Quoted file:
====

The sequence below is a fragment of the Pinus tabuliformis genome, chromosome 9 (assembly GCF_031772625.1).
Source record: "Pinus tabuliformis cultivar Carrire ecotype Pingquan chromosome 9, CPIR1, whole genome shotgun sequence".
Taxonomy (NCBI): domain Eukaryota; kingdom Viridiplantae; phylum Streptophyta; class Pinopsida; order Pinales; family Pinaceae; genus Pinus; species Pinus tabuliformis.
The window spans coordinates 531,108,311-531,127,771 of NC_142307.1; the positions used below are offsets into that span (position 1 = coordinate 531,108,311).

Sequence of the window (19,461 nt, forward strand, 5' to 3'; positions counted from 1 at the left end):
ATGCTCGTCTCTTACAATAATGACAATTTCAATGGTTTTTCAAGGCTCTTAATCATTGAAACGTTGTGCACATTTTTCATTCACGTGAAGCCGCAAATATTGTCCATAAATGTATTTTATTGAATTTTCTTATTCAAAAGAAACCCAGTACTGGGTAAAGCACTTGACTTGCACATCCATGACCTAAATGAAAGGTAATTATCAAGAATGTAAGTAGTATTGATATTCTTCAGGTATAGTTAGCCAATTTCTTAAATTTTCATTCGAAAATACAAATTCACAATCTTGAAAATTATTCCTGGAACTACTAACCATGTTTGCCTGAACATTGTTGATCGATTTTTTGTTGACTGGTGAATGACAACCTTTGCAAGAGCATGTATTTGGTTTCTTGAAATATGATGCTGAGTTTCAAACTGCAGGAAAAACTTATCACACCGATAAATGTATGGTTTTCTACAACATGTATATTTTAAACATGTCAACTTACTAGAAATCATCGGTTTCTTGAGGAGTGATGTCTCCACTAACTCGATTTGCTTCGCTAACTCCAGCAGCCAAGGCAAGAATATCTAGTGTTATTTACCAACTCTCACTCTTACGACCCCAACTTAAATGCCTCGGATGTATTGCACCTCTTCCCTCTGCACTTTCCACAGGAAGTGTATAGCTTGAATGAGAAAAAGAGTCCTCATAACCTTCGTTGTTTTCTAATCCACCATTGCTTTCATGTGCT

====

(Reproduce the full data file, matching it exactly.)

The sequence below is a fragment of the Pinus tabuliformis genome, chromosome 9 (assembly GCF_031772625.1).
Source record: "Pinus tabuliformis cultivar Carrire ecotype Pingquan chromosome 9, CPIR1, whole genome shotgun sequence".
Taxonomy (NCBI): domain Eukaryota; kingdom Viridiplantae; phylum Streptophyta; class Pinopsida; order Pinales; family Pinaceae; genus Pinus; species Pinus tabuliformis.
The window spans coordinates 531,108,311-531,127,771 of NC_142307.1; the positions used below are offsets into that span (position 1 = coordinate 531,108,311).

Sequence of the window (19,461 nt, forward strand, 5' to 3'; positions counted from 1 at the left end):
ATGCTCGTCTCTTACAATAATGACAATTTCAATGGTTTTTCAAGGCTCTTAATCATTGAAACGTTGTGCACATTTTTCATTCACGTGAAGCCGCAAATATTGTCCATAAATGTATTTTATTGAATTTTCTTATTCAAAAGAAACCCAGTACTGGGTAAAGCACTTGACTTGCACATCCATGACCTAAATGAAAGGTAATTATCAAGAATGTAAGTAGTATTGATATTCTTCAGGTATAGTTAGCCAATTTCTTAAATTTTCATTCGAAAATACAAATTCACAATCTTGAAAATTATTCCTGGAACTACTAACCATGTTTGCCTGAACATTGTTGATCGATTTTTTGTTGACTGGTGAATGACAACCTTTGCAAGAGCATGTATTTGGTTTCTTGAAATATGATGCTGAGTTTCAAACTGCAGGAAAAACTTATCACACCGATAAATGTATGGTTTTCTACAACATGTATATTTTAAACATGTCAACTTACTAGAAATCATCGGTTTCTTGAGGAGTGATGTCTCCACTAACTCGATTTGCTTCGCTAACTCCAGCAGCCAAGGCAAGAATATCTAGTGTTATTTACCAACTCTCACTCTTACGACCCCAACTTAAATGCCTCGGATGTATTGCACCTCTTCCCTCTGCACTTTCCACAGGAAGTGTATAGCTTGAATGAGAAAAAGAGTCCTCATAACCTTCGTTGTTTTCTAATCCACCATTGCTTTCATGTGCT